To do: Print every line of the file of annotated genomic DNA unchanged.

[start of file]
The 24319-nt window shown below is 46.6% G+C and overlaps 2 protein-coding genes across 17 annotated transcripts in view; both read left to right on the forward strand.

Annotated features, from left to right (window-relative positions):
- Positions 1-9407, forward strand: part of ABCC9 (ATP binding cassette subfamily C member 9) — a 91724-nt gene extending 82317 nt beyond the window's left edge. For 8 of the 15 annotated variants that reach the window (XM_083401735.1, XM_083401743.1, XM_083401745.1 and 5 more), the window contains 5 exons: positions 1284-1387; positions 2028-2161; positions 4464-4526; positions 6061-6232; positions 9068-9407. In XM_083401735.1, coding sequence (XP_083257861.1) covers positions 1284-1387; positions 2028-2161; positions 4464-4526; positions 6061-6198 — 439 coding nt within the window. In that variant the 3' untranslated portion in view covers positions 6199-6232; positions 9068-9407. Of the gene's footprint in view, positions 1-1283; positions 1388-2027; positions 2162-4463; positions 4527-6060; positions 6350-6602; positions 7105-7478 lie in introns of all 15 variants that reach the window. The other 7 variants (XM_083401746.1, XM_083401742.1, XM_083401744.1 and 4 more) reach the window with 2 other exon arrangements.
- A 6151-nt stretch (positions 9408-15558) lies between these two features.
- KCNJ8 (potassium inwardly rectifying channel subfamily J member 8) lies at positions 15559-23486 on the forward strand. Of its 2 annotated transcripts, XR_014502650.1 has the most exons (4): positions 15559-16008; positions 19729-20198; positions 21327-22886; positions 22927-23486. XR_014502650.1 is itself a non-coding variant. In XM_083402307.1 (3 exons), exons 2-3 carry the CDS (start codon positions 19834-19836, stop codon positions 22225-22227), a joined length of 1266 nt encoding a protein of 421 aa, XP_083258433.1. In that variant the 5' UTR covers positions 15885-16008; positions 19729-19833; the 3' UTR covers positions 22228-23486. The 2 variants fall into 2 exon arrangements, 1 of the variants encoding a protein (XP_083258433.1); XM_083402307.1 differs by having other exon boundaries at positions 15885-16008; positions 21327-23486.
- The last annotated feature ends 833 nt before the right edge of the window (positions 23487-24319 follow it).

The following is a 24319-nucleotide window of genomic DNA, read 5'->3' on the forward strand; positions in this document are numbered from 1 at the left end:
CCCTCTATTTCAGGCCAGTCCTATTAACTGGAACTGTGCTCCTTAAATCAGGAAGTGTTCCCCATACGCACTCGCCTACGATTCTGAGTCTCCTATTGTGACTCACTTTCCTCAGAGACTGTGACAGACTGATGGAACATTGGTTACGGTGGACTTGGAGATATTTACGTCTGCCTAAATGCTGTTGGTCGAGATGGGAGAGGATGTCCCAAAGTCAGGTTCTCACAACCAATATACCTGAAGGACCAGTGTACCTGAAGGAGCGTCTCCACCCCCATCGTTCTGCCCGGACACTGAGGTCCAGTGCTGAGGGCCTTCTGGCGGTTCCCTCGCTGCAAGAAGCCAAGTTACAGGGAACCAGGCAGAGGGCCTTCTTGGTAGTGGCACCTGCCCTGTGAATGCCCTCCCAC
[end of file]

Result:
The 24319-nt window shown below is 46.6% G+C and overlaps 2 protein-coding genes across 17 annotated transcripts in view; both read left to right on the forward strand.

Annotated features, from left to right (window-relative positions):
- Positions 1-9407, forward strand: part of ABCC9 (ATP binding cassette subfamily C member 9) — a 91724-nt gene extending 82317 nt beyond the window's left edge. For 8 of the 15 annotated variants that reach the window (XM_083401735.1, XM_083401743.1, XM_083401745.1 and 5 more), the window contains 5 exons: positions 1284-1387; positions 2028-2161; positions 4464-4526; positions 6061-6232; positions 9068-9407. In XM_083401735.1, coding sequence (XP_083257861.1) covers positions 1284-1387; positions 2028-2161; positions 4464-4526; positions 6061-6198 — 439 coding nt within the window. In that variant the 3' untranslated portion in view covers positions 6199-6232; positions 9068-9407. Of the gene's footprint in view, positions 1-1283; positions 1388-2027; positions 2162-4463; positions 4527-6060; positions 6350-6602; positions 7105-7478 lie in introns of all 15 variants that reach the window. The other 7 variants (XM_083401746.1, XM_083401742.1, XM_083401744.1 and 4 more) reach the window with 2 other exon arrangements.
- A 6151-nt stretch (positions 9408-15558) lies between these two features.
- KCNJ8 (potassium inwardly rectifying channel subfamily J member 8) lies at positions 15559-23486 on the forward strand. Of its 2 annotated transcripts, XR_014502650.1 has the most exons (4): positions 15559-16008; positions 19729-20198; positions 21327-22886; positions 22927-23486. XR_014502650.1 is itself a non-coding variant. In XM_083402307.1 (3 exons), exons 2-3 carry the CDS (start codon positions 19834-19836, stop codon positions 22225-22227), a joined length of 1266 nt encoding a protein of 421 aa, XP_083258433.1. In that variant the 5' UTR covers positions 15885-16008; positions 19729-19833; the 3' UTR covers positions 22228-23486. The 2 variants fall into 2 exon arrangements, 1 of the variants encoding a protein (XP_083258433.1); XM_083402307.1 differs by having other exon boundaries at positions 15885-16008; positions 21327-23486.
- The last annotated feature ends 833 nt before the right edge of the window (positions 23487-24319 follow it).

The following is a 24319-nucleotide window of genomic DNA, read 5'->3' on the forward strand; positions in this document are numbered from 1 at the left end:
CCCTCTATTTCAGGCCAGTCCTATTAACTGGAACTGTGCTCCTTAAATCAGGAAGTGTTCCCCATACGCACTCGCCTACGATTCTGAGTCTCCTATTGTGACTCACTTTCCTCAGAGACTGTGACAGACTGATGGAACATTGGTTACGGTGGACTTGGAGATATTTACGTCTGCCTAAATGCTGTTGGTCGAGATGGGAGAGGATGTCCCAAAGTCAGGTTCTCACAACCAATATACCTGAAGGACCAGTGTACCTGAAGGAGCGTCTCCACCCCCATCGTTCTGCCCGGACACTGAGGTCCAGTGCTGAGGGCCTTCTGGCGGTTCCCTCGCTGCAAGAAGCCAAGTTACAGGGAACCAGGCAGAGGGCCTTCTTGGTAGTGGCACCTGCCCTGTGAATGCCCTCCCAC